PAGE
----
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Change (or add) filesystem support.


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#1 hymerx

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Posted 17 March 2013 - 01:43 PM

Pls. change to a filesystem that supports large files, preferably a free one.



#2 elegantinvention

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Posted 18 March 2013 - 08:38 PM

This is a low priority for 2 reasons:

1. Large ISO files can be split easily, and are split automatically by ISO Manager

2. FAT32 is the only "universal" filesystem supported everywhere

 

Some filesystems I have looked at:

- NTFS is complex and I have yet to find good documentation, although it at least seems relatively well-supported on *nix platforms.

- exFAT is patent-encumbered and I am seeing what can be done regarding implementing it, but as far as I know *nix support is spotty.

- ExtFS support could be added in the future, but I imagine that is only useful for people with all-Linux workflows.

 

If you have any suggestions other than the above, I will gladly investigate them when I am able.

Either way there are other priorities ahead of this, since core functionality is not limited by the filesystem choice.



#3 Wonko the Sane

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Posted 19 March 2013 - 08:47 AM

Well, to be fair, it is not like FAT32 may have not licensing issues, at least when implemented on hardware/storage media. :ph34r:

 

JFYI:

http://www.microsoft...FileSystem.aspx

http://msdn.microsof...e/gg463080.aspx

 

Though some doubts have been raised about the validity of the patent(s):

http://www.wired.com...2/03/ms-patent/

 

The reknown Tom-Tom litigation:

http://en.wikipedia....osoft_v._TomTom

established the principle...

 

Some related links:

http://www.sdtimes.c...compatible.aspx

http://web.archive.o...ip/tech/fat.asp

 

The latter (year 2006) sets  the bar at US$ 0.25 per unit or US$ 250,000 total, and details "usage cases", such as:

 

 

Currently, Microsoft offers the following two specific types of licenses:
A license for removable solid state media manufacturers—These manufacturers can pre-format the media to the Microsoft FAT file system format, such as with compact flash memory cards, and then preload data onto the pre-formatted media using the Microsoft FAT file system format. Pricing for this license is US$0.25 per unit with a cap on total royalties of $250,000 per manufacturer.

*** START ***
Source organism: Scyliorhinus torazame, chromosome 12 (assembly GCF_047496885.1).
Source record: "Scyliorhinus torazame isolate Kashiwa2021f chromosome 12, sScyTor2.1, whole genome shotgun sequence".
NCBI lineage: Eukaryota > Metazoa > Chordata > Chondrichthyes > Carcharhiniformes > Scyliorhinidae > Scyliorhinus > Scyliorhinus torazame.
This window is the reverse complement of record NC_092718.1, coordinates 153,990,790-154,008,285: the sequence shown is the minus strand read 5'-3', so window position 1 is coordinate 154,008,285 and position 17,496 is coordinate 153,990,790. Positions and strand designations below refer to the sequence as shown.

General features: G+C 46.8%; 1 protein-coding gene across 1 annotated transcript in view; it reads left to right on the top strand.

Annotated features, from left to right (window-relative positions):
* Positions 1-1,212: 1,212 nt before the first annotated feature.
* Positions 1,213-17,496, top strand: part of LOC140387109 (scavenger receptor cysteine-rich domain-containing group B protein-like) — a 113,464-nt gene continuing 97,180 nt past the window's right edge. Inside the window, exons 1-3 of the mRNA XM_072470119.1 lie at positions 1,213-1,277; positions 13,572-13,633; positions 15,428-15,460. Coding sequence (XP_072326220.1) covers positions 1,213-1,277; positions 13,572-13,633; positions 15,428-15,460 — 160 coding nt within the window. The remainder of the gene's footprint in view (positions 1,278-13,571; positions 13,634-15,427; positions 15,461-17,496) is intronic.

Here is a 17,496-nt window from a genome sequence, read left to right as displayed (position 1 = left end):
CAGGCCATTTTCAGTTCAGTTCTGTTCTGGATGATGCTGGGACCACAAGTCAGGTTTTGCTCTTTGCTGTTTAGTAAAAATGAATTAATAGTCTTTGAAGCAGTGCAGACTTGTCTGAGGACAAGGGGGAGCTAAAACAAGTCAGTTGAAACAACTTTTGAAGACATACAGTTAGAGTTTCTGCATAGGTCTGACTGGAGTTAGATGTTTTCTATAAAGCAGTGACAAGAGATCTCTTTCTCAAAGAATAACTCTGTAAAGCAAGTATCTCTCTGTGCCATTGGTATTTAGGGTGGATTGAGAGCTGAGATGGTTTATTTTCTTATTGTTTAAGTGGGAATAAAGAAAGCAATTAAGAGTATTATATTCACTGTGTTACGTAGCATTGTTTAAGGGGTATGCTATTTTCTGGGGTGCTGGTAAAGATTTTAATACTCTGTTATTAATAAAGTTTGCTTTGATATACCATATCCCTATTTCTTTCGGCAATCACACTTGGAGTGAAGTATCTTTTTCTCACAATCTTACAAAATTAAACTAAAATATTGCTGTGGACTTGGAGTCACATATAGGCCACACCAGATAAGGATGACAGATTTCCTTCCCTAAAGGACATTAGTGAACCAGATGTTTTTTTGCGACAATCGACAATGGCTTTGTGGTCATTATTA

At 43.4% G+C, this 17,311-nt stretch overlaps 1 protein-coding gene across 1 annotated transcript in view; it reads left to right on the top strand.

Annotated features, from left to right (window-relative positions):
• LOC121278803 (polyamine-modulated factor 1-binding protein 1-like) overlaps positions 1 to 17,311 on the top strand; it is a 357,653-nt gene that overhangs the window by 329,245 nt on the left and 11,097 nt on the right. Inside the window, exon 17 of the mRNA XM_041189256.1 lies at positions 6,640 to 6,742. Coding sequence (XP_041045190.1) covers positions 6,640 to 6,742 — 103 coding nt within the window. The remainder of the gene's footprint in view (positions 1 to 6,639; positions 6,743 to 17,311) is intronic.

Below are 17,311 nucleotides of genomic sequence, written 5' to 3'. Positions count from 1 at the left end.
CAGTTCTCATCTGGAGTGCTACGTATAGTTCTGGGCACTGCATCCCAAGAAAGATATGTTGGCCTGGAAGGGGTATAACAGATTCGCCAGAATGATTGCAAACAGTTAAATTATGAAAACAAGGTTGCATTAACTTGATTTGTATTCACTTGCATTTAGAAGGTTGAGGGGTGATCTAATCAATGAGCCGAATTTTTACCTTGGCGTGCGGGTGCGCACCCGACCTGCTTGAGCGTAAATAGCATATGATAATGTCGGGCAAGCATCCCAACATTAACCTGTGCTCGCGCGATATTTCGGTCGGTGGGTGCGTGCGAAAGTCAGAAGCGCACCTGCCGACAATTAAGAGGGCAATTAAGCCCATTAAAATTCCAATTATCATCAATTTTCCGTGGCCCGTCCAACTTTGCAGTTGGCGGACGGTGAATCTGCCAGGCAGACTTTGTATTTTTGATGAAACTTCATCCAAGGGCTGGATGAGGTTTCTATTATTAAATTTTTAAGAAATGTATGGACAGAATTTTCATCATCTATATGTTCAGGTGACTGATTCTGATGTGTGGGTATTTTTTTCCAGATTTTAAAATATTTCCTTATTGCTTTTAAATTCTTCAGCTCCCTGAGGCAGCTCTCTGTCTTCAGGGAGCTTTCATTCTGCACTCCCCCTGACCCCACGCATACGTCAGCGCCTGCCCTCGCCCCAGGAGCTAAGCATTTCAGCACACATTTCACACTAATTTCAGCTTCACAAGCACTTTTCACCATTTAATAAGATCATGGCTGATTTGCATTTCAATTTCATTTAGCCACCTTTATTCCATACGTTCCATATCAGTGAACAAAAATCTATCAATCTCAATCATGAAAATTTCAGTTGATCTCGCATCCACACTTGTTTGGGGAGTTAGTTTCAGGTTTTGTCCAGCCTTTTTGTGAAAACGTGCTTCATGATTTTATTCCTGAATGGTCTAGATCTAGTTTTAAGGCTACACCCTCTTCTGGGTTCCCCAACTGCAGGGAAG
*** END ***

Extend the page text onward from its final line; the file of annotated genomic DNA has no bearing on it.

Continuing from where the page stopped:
A license for manufacturers of certain consumer electronics devices—Pricing for this license is $0.25 per unit for each of the following types of devices that use removable solid state media to store data:
Portable digital still cameras
Portable digital video cameras
Portable digital still/video cameras
Portable digital audio players
Portable digital video players
Portable digital audio and video players
Multifunction printers
Electronic photo frames
Electronic musical instruments
Standard televisions

Pricing for this license is $0.25 per unit with a cap on total royalties of $250,000 per licensee. Pricing for other device types can be negotiated with Microsoft.

 

the current page (see first link) has this kind of info removed, but I presume that the general idea remains the same. :dubbio:

 

:cheers:

Wonko



#4 elegantinvention

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Posted 19 March 2013 - 09:19 AM

Indeed, however I discussed this with Microsoft. The specifics are under NDA, but my usage of FAT32 in isostick is, as they say, legitimate ;)



#5 Wonko the Sane

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Posted 19 March 2013 - 09:52 AM

Indeed, however I discussed this with Microsoft. The specifics are under NDA, but my usage of FAT32 in isostick is, as they say, legitimate ;)

Good, but in that sense (needing to have a License or Agreement with MS) it doesn't differ from exFAT.

 

NTFS makes IMHO no sense whatever (I mean because of the complexity of the filesystem having a huge number of features completely UNlike needed for the use on the Isostick), BUT it may have a not-so-trifling "practical effect", see :ph34r::

http://www.msfn.org/...d-on-usb-stick/

 

Ext2/3/4 would loose compatibililty with *everything* MS based.

 

The only one that would make some sense (but of course speed tests are needed and you would loose compatibility with DOS and early Windows versions) could be UDF (which is however one of the least used/known/common filesystems outside DVD's and optical media in general, though it is actually perfectly isable and designed for HD-like media too, i.e. as often happens when you tag something as "Universal" it is a mere declaration of intent  :w00t: and reality is that noone uses it :dubbio:):

http://en.wikipedia....sal_Disk_Format

 

:cheers:

Wonko






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